Societies in the Making

Societies in the Making

Societies in the Making

Societies in the Making


DURING the years following the First World War housing has steadily emerged as one of the most important of the public social services.

The volume of building by local authorities acting as the agents of organized society has increased from a mere trickle of dwellings till it now exceeds that of private building.

Like education and the social security and health services, it has ceased to be thought of as exclusively designed for the benefit of the working classes.

It has been affected also by the twentieth century tendency, seen in the break-up of the poor law, to provide for specific needs departmentally. This tendency has involved the consequence that individuals and families are considered according to categories of needs, rather than as entities. The same man or family and the individual members of the family may at one and the same time come within the province of several different organs of government according to whether they are viewed as sick, old or unemployed persons or as persons in need of accommodation.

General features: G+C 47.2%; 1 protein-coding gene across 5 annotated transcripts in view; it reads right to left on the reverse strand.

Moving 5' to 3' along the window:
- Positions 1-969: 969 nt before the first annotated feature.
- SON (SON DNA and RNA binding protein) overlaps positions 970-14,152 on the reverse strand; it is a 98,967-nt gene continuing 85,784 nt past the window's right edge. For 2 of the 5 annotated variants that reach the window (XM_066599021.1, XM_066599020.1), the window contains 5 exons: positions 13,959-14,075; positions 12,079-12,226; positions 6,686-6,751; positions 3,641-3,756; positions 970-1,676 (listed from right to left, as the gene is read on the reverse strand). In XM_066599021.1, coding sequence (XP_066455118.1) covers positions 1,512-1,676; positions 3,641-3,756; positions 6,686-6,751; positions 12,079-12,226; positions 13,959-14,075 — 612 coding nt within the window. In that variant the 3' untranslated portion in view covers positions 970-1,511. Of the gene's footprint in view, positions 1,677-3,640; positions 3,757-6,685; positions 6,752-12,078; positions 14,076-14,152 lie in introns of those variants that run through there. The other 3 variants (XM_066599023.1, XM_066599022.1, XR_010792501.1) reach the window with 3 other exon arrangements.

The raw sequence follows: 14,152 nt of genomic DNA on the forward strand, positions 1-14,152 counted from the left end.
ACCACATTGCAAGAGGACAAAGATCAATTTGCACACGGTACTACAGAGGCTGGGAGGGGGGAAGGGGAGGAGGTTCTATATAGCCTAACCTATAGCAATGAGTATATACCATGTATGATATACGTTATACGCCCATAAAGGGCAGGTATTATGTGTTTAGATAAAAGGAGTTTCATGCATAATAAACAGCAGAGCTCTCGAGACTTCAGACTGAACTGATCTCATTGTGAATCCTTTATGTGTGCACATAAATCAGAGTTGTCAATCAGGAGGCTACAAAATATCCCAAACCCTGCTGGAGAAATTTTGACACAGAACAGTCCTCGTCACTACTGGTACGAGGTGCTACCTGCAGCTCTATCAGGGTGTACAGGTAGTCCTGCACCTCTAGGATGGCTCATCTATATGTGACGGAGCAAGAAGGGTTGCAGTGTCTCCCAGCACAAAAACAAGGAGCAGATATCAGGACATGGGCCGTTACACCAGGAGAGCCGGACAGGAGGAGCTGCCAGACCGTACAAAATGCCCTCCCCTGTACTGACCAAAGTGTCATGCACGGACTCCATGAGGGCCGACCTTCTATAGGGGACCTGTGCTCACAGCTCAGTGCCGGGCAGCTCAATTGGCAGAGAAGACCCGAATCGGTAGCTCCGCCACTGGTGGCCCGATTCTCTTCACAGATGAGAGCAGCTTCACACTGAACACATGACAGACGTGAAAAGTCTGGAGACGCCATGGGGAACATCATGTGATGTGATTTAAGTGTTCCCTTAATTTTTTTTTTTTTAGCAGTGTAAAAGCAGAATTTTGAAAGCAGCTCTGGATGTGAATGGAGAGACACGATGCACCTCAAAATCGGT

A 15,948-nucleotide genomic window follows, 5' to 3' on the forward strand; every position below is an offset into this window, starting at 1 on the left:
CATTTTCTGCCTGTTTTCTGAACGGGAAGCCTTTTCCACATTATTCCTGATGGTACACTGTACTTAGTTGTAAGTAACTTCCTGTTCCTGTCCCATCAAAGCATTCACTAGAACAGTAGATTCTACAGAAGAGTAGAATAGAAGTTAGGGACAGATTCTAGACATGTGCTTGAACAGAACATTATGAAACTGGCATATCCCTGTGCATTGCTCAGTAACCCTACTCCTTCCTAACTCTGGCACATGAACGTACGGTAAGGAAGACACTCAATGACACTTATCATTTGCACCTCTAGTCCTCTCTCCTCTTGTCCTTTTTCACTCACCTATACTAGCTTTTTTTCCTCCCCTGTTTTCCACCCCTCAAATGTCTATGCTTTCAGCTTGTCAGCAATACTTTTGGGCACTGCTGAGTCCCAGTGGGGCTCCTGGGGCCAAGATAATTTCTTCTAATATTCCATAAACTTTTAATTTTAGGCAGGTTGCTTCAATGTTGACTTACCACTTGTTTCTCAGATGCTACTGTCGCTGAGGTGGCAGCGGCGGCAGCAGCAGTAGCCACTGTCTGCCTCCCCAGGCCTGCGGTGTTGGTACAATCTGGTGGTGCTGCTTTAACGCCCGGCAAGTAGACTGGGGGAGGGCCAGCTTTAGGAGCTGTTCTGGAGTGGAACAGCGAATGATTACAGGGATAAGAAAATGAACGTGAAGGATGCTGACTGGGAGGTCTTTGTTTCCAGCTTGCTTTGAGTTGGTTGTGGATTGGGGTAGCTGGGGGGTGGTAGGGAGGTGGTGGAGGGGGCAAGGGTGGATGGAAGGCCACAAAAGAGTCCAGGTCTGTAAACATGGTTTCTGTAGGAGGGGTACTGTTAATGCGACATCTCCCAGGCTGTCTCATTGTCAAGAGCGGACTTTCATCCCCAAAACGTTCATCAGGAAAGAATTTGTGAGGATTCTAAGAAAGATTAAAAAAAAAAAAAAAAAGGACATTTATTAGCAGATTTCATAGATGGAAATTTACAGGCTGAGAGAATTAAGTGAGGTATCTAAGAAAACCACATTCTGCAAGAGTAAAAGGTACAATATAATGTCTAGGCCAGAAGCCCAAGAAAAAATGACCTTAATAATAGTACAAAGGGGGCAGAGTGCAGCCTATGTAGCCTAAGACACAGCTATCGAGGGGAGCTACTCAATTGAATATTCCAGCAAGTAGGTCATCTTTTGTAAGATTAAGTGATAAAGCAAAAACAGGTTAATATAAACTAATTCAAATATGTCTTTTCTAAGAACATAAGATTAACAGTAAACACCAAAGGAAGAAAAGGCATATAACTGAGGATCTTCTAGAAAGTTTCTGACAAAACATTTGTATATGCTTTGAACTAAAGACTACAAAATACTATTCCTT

In the large county boroughs which contain the great aggregations of population, local government itself has become more remote from the ordinary citizen and from the locality. The achievement of adult suffrage does not in fact mean that individuals in particular localities have any statutory machinery which enables them to voice the desires and needs of those localities. In this the one-tier structure of local government in county boroughs is in strong contrast with that of the counties within which lesser authorities are locally elected and continue to be responsible for some of the vital local interests, such as housing.

Yet there are many areas within large cities which still reflect their nineteenth century origin in that their inhabitants find in the locality the focus of many of their interests, and feel that it is a distinct and corporate entity within the city.

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